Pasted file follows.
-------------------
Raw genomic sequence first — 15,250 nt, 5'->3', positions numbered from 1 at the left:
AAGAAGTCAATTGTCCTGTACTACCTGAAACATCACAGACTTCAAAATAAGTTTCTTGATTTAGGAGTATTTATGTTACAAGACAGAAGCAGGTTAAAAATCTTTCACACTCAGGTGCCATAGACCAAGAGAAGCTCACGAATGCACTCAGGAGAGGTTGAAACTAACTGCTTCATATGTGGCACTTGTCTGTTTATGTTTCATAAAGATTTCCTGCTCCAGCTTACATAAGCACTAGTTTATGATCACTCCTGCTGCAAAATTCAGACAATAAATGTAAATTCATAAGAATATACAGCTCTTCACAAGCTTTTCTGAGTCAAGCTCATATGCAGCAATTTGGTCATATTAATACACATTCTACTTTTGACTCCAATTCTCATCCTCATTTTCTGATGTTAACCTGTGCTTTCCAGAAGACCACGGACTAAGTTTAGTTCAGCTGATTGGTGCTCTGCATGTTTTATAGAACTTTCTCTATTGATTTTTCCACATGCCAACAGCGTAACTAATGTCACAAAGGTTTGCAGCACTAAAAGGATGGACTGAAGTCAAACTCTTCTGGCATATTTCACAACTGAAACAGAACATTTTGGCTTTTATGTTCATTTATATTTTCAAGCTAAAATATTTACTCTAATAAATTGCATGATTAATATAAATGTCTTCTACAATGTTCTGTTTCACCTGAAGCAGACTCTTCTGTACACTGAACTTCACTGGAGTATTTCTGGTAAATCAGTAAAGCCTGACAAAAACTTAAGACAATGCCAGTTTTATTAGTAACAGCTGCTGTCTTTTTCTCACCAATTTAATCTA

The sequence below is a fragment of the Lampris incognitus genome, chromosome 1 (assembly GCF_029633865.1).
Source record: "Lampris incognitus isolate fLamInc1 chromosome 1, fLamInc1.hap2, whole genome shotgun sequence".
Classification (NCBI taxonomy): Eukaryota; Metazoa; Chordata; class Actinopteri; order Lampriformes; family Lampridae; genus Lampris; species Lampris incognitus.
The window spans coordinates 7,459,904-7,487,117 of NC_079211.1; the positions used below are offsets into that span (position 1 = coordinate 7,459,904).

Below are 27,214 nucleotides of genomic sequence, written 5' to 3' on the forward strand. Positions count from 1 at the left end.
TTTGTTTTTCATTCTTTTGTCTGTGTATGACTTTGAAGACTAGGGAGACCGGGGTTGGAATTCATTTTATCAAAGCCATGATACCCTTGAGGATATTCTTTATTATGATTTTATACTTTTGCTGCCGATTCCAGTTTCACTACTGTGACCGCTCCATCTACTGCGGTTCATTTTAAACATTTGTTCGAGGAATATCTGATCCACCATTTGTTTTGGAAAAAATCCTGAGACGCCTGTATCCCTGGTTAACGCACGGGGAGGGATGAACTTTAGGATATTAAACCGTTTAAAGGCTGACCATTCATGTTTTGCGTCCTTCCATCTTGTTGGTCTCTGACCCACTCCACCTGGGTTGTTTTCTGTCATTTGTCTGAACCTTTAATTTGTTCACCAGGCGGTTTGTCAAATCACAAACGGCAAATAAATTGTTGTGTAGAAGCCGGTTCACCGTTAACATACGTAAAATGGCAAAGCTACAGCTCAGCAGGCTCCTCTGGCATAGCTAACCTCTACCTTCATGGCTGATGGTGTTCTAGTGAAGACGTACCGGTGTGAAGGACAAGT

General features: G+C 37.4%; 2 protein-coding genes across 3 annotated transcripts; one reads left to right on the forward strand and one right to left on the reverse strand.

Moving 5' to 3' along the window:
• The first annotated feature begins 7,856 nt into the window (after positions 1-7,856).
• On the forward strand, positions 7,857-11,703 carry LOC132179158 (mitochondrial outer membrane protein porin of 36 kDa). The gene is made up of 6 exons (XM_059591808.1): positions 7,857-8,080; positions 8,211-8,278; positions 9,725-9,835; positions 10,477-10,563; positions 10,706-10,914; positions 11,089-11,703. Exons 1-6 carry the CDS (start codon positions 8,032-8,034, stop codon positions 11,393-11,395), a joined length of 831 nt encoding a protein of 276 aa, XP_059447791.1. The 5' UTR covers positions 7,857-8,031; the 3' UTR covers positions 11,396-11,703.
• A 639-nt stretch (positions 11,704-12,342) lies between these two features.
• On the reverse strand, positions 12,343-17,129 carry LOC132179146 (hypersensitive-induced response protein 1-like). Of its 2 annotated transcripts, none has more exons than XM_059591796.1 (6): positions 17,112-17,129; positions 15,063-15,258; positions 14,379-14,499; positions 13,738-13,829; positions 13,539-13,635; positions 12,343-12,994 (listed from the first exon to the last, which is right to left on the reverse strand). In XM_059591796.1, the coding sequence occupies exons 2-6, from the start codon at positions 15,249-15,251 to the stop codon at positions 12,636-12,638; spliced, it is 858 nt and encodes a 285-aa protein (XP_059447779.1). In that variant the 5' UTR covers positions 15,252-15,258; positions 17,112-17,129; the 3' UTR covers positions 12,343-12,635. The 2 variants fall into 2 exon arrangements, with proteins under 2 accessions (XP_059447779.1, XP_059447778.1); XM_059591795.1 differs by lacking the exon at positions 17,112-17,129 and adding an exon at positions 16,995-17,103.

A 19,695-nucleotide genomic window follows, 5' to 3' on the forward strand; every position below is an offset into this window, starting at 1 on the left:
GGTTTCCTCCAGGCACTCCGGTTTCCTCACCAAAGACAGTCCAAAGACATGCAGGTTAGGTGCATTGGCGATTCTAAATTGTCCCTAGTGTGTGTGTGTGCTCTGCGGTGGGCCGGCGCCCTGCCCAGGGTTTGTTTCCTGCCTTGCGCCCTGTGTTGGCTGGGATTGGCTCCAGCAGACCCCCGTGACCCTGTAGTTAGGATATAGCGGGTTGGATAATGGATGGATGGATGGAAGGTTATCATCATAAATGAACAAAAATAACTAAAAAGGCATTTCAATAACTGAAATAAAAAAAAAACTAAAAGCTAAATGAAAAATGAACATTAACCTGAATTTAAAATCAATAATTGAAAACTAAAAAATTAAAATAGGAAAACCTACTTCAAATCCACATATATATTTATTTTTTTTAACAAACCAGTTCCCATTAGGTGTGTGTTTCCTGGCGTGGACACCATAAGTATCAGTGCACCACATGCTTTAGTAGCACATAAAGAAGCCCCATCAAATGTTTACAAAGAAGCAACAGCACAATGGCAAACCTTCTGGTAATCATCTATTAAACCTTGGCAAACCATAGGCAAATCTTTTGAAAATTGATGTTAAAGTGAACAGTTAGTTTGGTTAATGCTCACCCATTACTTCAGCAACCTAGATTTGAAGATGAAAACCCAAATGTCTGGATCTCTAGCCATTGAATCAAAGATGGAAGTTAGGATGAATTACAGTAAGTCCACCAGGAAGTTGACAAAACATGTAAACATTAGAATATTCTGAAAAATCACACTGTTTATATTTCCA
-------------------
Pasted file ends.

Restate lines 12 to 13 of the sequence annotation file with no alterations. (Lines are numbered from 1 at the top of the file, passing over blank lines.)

• On the forward strand, positions 7,857-11,703 carry LOC132179158 (mitochondrial outer membrane protein porin of 36 kDa). The gene is made up of 6 exons (XM_059591808.1): positions 7,857-8,080; positions 8,211-8,278; positions 9,725-9,835; positions 10,477-10,563; positions 10,706-10,914; positions 11,089-11,703. Exons 1-6 carry the CDS (start codon positions 8,032-8,034, stop codon positions 11,393-11,395), a joined length of 831 nt encoding a protein of 276 aa, XP_059447791.1. The 5' UTR covers positions 7,857-8,031; the 3' UTR covers positions 11,396-11,703.
• A 639-nt stretch (positions 11,704-12,342) lies between these two features.